R U OK? Day is an annual day in September (today, 10/9) dedicated to remind people to ask family, friends and colleagues the question, "R U OK?", in a meaningful way, because connecting regularly and meaningfully is one thing everyone can do to make a difference and even save lives.
We do this every year and have raised $19007 towards their cause. I don't think there has a been a more difficult year than 2020 in recent times. I'm sure I am not alone in having numerous conversations over the past few months checking on the well-being of others (and on myself) in a meaningful way.
Hot Tip: Medicare provides free (or subsidised) sessions with a psychologist after a referral from a GP. It's free/cheap so you have nothing to lose and everything to gain.
Most mental health issues are very much treatable with professional help. Trouble is that most of us are too scared, embarrassed, or lack self awareness to seek professional help. If you have a broken foot, most people will have no hesitation in seeking a doctor because we know it can be fixed but for mental health issues (which can be just as well treated) we quietly carry on even though the pain and harm may be 1000 times worse. (credit: Bluberry)
The comments and PMs we received last year are part of why we are proud to support R U OK? Day by changing our colours and promoting their cause.
One of the biggest challenges to OzBargain and other online social media sites (e.g. Instagram, Twitter) is promoting an environment where everyone feels comfortable commenting and discussing issues (or deals). We should all recognise that our comments have consequences both positive and negative. People don't participate on a discussion site to be attacked or bullied. While some people may say 'suck it up' and that people should not be so sensitive, we should be aware that we don't truly know the people behind these accounts. Some are young, some may come to here to escape a tough reality, be mentally unbalanced, or they possibly could have thick skin. We just don't know.
On the flip side, a simple gesture such as thanking someone or sending a friendly PM can go a long way. We made a post about contributing to a more positive OzBargain environment and we've had some great results changing some users behaviour by thinking about the impacts of their words.
Over the years of running this initiative on OzBargain (and offline) we've also received some comments making jokes about RUOK? Day. While those people may be OK, many times they are not both in real life and on OzBargain. Keep asking, be meaningful in the way you have your conversation and don't ask just today but any day.
You can also feel free to chat with us in the private Talk with a Moderator forum if you have any OzBargain related issues. Or send me a PM about whatever you want (except moderation issues). Please see our Mental Health Page if you need to speak to someone including live chat.
For confidential advice and support call a crisis support line – such as Lifeline on 13 11 14 or Suicide Call Back Service on 1300 659 467.
ASK R U OK?
- Be relaxed, friendly and concerned in your approach.
- Help them open up by asking questions like "How are you going?" or "What’s been happening?"
- Mention specific things that have made you concerned for them, like "You seem less chatty than usual. How are you going?"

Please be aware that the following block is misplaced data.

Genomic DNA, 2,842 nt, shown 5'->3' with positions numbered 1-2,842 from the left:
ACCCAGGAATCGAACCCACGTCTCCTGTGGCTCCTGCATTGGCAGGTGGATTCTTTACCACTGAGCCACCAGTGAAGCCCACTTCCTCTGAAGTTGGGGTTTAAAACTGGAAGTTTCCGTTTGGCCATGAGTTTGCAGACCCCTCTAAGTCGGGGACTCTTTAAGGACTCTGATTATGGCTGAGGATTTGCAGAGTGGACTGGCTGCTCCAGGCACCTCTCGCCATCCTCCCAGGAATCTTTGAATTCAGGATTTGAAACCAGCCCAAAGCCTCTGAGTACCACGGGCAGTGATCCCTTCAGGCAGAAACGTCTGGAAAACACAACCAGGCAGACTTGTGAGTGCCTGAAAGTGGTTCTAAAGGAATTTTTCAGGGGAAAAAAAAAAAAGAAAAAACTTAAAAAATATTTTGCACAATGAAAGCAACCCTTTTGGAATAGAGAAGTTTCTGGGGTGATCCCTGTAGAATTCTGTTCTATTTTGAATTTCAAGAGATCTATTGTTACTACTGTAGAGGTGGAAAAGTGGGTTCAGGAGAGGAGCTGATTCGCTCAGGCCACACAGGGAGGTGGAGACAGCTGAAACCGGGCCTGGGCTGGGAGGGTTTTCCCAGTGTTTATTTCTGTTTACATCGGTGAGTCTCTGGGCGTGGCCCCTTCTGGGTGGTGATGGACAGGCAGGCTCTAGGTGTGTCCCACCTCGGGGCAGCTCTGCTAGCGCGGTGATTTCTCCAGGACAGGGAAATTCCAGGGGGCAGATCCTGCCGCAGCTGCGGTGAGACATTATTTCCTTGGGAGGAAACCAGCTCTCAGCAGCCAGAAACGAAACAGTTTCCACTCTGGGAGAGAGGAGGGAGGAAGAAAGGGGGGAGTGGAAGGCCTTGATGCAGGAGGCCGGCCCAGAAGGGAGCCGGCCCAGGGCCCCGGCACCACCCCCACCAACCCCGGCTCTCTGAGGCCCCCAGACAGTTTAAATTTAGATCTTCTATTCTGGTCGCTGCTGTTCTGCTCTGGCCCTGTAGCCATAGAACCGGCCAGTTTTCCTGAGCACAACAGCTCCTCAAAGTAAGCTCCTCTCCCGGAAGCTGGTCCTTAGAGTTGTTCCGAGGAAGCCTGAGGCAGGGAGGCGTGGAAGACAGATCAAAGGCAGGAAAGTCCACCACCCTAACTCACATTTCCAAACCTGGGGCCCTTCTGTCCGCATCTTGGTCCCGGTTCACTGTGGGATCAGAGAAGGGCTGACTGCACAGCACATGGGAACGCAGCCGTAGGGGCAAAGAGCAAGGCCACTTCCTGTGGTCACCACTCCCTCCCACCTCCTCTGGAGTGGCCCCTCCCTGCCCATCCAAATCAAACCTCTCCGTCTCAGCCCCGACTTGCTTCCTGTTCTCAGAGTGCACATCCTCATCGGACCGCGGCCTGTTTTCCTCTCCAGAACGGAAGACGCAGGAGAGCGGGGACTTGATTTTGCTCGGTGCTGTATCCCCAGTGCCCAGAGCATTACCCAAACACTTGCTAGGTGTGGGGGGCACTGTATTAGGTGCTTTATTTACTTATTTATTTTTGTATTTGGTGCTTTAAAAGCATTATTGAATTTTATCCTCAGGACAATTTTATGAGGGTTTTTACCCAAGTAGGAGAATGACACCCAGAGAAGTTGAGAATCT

- If they don’t want to talk, don’t criticise them.
- Tell them you’re still concerned about changes in their behaviour and you care about them.
- Avoid a confrontation.
- You could say: “Please call me if you ever want to chat” or “Is there someone else you’d rather talk to?”
LISTEN WITH AN OPEN MIND
- Take what they say seriously and don't interrupt or rush the conversation.
- Don’t judge their experiences or reactions but acknowledge that things seem tough for them.
- If they need time to think, sit patiently with the silence.
- Encourage them to explain: "How are you feeling about that?" or "How long have you felt that way?"
- Show that you've listened by repeating back what you’ve heard (in your own words) and ask if you have understood them properly.
- Ask: “What have you done in the past to manage similar situations?”
- Ask: “How would you like me to support you?"
- Ask: “What’s something you can do for yourself right now? Something that’s enjoyable or relaxing?”
- You could say: "When I was going through a difficult time, I tried this… You might find it useful too."
- If they've been feeling really down for more than 2 weeks, encourage them to see a health professional. You could say, "It might be useful to link in with someone who can support you. I'm happy to assist you to find the right person to talk to.”
- Be positive about the role of professionals in getting through tough times.
IF THEY NEED EXPERT HELP
- Some conversations are too big for family and friends to take on alone. If someone’s been really low for more than 2 weeks - or is at risk - please contact a professional as soon as you can.
- Pop a reminder in your diary to call them in a couple of weeks. If they're really struggling, follow up with them sooner.
- You could say: "I've been thinking of you and wanted to know how you've been going since we last chatted."
- Ask if they've found a better way to manage the situation. If they haven't done anything, don't judge them. They might just need someone to listen to them for the moment.
- Stay in touch and be there for them. Genuine care and concern can make a real difference.